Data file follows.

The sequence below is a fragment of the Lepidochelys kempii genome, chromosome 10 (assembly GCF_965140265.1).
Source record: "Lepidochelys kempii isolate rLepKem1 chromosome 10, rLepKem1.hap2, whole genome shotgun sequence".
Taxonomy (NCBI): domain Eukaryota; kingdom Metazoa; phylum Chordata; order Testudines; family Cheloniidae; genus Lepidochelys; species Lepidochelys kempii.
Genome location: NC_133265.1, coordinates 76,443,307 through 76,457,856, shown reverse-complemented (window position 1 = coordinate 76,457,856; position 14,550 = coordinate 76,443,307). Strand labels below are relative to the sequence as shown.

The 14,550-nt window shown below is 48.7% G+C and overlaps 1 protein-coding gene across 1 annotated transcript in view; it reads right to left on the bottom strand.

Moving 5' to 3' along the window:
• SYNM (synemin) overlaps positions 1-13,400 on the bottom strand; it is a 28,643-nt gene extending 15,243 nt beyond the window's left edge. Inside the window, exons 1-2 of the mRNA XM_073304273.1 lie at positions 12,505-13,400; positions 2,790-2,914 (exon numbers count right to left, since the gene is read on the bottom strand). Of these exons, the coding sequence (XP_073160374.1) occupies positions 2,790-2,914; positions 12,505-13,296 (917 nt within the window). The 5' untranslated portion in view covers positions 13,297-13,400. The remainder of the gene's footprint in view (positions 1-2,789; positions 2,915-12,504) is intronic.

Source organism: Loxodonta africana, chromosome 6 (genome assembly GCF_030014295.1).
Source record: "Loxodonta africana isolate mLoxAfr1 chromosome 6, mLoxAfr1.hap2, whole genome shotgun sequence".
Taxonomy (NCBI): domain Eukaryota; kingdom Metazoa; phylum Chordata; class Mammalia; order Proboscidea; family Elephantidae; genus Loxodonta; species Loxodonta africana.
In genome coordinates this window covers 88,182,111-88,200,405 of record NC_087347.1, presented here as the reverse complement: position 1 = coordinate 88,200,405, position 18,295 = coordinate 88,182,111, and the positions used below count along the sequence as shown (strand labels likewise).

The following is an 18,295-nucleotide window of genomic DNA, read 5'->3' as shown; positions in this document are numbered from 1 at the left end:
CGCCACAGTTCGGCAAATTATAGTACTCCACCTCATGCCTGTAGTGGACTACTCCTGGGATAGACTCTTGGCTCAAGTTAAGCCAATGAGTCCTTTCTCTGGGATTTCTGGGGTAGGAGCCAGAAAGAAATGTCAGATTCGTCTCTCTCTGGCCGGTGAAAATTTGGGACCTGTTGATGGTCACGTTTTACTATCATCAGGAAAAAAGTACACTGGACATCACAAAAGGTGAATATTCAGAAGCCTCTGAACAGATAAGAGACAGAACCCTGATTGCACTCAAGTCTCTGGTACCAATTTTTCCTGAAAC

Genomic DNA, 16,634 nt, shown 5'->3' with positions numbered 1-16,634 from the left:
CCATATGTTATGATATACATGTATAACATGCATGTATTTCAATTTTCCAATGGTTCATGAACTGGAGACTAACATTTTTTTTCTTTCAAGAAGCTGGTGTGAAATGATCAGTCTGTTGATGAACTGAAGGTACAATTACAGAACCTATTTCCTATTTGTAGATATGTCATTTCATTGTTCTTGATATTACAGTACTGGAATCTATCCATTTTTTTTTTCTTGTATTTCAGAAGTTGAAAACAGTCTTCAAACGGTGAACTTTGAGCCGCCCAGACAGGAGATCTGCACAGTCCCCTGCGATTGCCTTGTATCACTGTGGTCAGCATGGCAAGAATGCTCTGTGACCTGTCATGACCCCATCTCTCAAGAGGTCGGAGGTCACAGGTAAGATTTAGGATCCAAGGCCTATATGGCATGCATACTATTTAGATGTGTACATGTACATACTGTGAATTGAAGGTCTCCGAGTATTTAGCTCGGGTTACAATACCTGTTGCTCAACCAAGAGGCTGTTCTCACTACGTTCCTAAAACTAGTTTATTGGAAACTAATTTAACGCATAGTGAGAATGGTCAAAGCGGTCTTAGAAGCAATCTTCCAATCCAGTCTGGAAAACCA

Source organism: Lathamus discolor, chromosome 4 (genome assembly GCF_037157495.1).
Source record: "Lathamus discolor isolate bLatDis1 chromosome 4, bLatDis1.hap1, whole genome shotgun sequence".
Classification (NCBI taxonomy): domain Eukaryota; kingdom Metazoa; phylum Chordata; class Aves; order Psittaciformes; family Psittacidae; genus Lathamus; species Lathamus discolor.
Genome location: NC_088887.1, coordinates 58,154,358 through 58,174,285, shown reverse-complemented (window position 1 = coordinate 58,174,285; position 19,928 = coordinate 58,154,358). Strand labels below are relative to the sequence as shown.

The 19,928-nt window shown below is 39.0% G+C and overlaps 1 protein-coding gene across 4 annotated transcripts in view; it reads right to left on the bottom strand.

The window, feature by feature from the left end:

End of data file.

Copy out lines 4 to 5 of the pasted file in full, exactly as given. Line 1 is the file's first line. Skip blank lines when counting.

Genome location: NC_133265.1, coordinates 76,443,307 through 76,457,856, shown reverse-complemented (window position 1 = coordinate 76,457,856; position 14,550 = coordinate 76,443,307). Strand labels below are relative to the sequence as shown.

The 14,550-nt window shown below is 48.7% G+C and overlaps 1 protein-coding gene across 1 annotated transcript in view; it reads right to left on the bottom strand.